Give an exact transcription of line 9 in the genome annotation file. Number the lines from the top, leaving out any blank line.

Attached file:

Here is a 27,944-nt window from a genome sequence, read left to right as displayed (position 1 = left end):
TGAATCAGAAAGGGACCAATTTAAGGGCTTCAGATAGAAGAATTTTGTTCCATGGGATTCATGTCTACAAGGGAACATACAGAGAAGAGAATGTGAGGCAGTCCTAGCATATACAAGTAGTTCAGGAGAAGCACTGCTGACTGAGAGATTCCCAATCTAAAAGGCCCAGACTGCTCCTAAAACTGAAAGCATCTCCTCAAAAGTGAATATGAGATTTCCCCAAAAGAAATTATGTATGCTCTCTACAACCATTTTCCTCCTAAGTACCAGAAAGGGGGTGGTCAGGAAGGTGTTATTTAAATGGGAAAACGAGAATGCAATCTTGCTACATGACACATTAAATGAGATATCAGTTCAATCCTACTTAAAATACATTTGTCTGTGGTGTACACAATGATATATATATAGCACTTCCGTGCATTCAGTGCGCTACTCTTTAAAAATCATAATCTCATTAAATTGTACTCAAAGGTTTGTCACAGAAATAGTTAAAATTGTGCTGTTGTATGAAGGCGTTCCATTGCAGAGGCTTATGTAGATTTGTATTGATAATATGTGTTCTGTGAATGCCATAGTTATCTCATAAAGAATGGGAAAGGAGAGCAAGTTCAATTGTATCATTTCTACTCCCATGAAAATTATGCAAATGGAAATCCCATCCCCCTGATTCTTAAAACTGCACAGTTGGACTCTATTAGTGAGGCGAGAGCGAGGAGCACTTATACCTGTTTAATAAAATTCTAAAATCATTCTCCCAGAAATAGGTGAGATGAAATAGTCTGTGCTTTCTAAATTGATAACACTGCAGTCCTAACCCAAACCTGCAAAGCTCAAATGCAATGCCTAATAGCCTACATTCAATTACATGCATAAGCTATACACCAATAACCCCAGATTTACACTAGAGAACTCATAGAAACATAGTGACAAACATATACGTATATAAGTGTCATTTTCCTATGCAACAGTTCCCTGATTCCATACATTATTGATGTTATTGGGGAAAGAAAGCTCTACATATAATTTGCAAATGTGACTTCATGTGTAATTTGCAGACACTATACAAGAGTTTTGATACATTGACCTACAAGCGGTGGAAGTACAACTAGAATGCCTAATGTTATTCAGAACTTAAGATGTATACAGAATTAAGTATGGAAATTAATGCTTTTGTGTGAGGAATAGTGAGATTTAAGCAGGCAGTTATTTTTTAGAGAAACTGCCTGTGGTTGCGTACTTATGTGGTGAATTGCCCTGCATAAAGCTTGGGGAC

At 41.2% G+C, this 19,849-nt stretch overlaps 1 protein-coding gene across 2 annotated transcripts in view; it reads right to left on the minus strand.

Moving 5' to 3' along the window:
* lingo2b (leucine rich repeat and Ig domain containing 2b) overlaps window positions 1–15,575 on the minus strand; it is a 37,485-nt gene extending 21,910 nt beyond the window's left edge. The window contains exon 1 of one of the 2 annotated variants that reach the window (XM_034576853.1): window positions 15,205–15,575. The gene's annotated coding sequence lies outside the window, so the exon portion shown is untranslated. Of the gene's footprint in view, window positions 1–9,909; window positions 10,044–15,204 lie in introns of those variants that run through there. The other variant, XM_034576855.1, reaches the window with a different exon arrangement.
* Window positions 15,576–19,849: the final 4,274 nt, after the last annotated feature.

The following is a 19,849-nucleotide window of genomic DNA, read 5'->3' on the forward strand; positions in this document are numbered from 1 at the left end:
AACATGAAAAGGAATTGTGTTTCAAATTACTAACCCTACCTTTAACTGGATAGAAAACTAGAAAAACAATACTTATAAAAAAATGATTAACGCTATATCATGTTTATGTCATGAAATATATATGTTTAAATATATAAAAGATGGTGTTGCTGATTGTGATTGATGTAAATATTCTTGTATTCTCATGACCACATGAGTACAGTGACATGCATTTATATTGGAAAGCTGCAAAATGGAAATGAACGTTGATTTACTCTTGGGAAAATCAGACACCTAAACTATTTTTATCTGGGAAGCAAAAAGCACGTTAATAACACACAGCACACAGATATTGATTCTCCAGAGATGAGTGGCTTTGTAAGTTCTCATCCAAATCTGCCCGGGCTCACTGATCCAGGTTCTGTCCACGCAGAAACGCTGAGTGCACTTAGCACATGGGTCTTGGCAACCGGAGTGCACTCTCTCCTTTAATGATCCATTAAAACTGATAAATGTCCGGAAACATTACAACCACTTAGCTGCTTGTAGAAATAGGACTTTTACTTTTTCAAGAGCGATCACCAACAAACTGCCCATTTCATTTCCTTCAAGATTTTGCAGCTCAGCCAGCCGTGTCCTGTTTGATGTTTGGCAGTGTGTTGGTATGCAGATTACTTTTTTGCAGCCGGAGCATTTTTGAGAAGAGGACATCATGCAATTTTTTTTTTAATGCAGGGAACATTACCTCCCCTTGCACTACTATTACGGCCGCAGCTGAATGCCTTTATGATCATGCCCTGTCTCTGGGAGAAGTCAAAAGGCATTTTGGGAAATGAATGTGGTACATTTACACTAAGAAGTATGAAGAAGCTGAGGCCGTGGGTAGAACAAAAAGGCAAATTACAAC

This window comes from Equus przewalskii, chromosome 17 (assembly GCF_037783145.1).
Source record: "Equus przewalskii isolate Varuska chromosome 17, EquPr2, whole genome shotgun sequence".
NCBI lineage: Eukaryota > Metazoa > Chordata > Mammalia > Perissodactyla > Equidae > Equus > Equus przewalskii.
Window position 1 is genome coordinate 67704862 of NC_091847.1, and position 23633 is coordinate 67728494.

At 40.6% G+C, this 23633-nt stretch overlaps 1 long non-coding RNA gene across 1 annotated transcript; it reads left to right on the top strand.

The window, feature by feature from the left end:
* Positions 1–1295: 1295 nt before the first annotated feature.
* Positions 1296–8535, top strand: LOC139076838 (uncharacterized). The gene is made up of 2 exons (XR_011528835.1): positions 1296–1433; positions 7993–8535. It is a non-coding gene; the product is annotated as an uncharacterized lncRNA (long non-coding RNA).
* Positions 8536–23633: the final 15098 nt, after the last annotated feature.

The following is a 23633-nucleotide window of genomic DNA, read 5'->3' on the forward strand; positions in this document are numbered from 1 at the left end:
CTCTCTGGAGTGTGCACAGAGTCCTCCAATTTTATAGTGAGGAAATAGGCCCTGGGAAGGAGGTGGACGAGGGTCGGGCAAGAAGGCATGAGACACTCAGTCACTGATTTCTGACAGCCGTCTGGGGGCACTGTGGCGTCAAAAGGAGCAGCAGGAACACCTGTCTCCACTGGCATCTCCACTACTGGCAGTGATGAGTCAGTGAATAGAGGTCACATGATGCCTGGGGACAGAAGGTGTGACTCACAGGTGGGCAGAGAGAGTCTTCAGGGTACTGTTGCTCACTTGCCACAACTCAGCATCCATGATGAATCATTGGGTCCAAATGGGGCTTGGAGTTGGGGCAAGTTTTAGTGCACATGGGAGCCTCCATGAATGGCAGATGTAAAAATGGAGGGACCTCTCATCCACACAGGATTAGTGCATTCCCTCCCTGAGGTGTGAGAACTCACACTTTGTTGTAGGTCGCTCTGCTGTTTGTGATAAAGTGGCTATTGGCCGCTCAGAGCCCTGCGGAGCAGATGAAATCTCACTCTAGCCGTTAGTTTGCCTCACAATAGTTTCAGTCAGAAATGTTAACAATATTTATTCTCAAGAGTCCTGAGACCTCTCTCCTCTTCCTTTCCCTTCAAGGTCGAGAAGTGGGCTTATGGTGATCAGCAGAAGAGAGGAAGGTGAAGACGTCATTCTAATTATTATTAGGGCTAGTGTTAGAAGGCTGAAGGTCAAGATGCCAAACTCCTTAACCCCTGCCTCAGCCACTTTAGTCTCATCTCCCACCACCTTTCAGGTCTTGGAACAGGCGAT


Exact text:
This window comes from Equus przewalskii, chromosome 17 (assembly GCF_037783145.1).